Ovary stimulation. For eight to 14 days near the beginning of your menstrual cycle, you take a gonadotropin, a type of fertility drug that stimulates your ovaries to develop multiple mature eggs for fertilization (instead of just one). You also need to take a synthetic hormone like leuprolide or cetrorelix to keep your body from releasing the eggs too early.
Coping with secondary fertility can be tough. Endless doctor appointments, tests, procedures, and medications. Sleepless nights. Time and energy away from your little one. Guilt over wanting another pregnancy when many women are struggling to have just that. Stress between you and your partner. Sadness when you get invited to yet another baby shower — and guilt for even feeling that way.
Intercourse must take place frequently, particularly before and around the time of ovulation, and the couple must have been trying to conceive for at least one year (6 months if the woman is over 35 years old). Using these criteria, about 10-20% of all infertile couples have unexplained infertility. However, the percentage of couples classified as having unexplained infertility will depend upon the thoroughness of testing and the sophistication of medical technology. 
In general, the cost of IVF is higher than for IUI, but IVF confers the highest pregnancy rates per cycle. It is impossible to put a precise figure on the two treatments for comparison as much will depend on your personal treatment program. You can see some ballpark figures on the website of the Society for Assisted Reproductive Technology. It also contains an overview of the differences between IUI and IVF.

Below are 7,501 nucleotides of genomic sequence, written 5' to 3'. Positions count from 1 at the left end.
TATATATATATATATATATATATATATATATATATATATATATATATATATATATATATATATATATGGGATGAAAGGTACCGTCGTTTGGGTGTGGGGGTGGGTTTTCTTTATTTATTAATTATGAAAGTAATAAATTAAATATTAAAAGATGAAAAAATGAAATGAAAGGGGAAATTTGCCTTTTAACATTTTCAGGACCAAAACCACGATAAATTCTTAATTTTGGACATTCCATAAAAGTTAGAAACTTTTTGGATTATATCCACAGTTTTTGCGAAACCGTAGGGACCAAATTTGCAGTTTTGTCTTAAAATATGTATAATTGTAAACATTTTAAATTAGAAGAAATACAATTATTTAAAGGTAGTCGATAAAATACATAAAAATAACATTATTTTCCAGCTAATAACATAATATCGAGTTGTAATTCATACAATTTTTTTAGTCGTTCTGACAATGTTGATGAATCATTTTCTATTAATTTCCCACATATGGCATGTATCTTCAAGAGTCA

"Demographers tend to define infertility as childlessness in a population of women of reproductive age," whereas "the epidemiological definition refers to "trying for" or "time to" a pregnancy, generally in a population of women exposed to" a probability of conception.[8] Currently, female fertility normally peaks at age 24 and diminishes after 30, with pregnancy occurring rarely after age 50.[9] A female is most fertile within 24 hours of ovulation.[9] Male fertility peaks usually at age 25 and declines after age 40.[9] The time needed to pass (during which the couple tries to conceive) for that couple to be diagnosed with infertility differs between different jurisdictions. Existing definitions of infertility lack uniformity, rendering comparisons in prevalence between countries or over time problematic. Therefore, data estimating the prevalence of infertility cited by various sources differs significantly.[8] A couple that tries unsuccessfully to have a child after a certain period of time (often a short period, but definitions vary) is sometimes said to be subfertile, meaning less fertile than a typical couple. Both infertility and subfertility are defined as the inability to conceive after a certain period of time (the length of which vary), so often the two terms overlap.